Stay Earth Smart: Two Of The Most Common Environmental Mistakes Made By Small Companies

Anyone who operates a small business knows that there's a sea of laws to be aware of. But one legal area that many small businesses don't take into consideration is the environment. Unfortunately, it's especially easy for a small business owner to run afoul of environmental laws. Here's a look at two of the most common mistakes that small companies make when it comes to the environment - mistakes that could potentially lead to huge fines and even imprisonment.

Not Disposing of Toxic Waste Properly

Many small companies don't deal with hazardous waste too often, so they don't really have a proper method to dispose of it. All too often, they simply turn to the most convenient disposal method: their city's public sewer system, a nearby body of water, or even just the ground. But a casual attitude of "they'll never catch one time" could land a company with a huge fine, as this is one of the easiest violations for the EPA to investigate, and one of the most common offenses. Depending on the quantity and makeup of what was dumped, illegal dumping could even be a felony. Many cities now have complex sensors in sewer systems that can identify all sorts of chemicals, and can trace them to their point of origin.

Not Marking Hazardous Materials

Because it could be something as simple as a cleaning agent, almost every business has at least one hazardous material in their building. And if a hazardous material is present, it needs to be marked. But in many cases, this is something that gets missed. It could be because an issue of an employee being too busy, or it could be an issue of "everyone knows it's dangerous, so why bother marking it?" But this is definitely one area where shortcuts can be costly. It seems fairly innocuous, but failing to properly mark a hazardous material could lead to a fine of up to $30,000 if that material is later shipped without proper markings. Hazardous materials need to be marked not only in their storage area, but also in any "collection points" where packages are dropped off or organized.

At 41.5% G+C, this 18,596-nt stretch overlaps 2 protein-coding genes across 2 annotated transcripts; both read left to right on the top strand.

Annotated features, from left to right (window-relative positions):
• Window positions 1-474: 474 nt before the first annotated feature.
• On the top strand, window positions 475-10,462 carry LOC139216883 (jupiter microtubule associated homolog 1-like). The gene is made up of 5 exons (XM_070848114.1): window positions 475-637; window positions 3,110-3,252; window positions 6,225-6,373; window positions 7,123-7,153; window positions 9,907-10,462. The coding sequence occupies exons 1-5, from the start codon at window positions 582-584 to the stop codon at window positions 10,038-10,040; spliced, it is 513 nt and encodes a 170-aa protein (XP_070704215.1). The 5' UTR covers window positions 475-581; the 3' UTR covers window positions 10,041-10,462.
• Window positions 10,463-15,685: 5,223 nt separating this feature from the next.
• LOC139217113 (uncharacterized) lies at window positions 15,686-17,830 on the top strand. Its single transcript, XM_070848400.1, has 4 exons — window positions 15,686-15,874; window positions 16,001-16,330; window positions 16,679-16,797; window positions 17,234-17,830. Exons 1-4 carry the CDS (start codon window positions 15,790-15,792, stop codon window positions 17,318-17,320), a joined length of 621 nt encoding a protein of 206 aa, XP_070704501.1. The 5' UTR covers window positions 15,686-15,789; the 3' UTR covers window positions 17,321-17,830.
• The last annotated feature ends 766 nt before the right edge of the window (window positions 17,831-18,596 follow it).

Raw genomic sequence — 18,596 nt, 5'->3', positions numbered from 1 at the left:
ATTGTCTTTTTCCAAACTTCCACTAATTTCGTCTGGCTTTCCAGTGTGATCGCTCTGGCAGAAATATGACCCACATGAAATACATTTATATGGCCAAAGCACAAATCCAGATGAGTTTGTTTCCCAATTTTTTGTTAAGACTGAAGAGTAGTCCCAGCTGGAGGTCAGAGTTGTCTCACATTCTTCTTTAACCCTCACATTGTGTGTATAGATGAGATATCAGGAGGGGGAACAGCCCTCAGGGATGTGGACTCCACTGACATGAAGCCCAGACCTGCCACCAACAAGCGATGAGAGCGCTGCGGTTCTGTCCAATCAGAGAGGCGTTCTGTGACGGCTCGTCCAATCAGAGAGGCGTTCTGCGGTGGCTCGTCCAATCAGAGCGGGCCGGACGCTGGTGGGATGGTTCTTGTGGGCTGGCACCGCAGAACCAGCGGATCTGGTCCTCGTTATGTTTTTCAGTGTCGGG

If you have a small business, it's a good idea to make sure you have an environmental law attorney look over your records periodically to make sure everything is in line. After all, the cost of hiring their services is tiny compared to potential fines you could face should you find yourself on the wrong side of the law. To learn more, speak with someone like Moore Smith Buxton & Turcke-Chartered.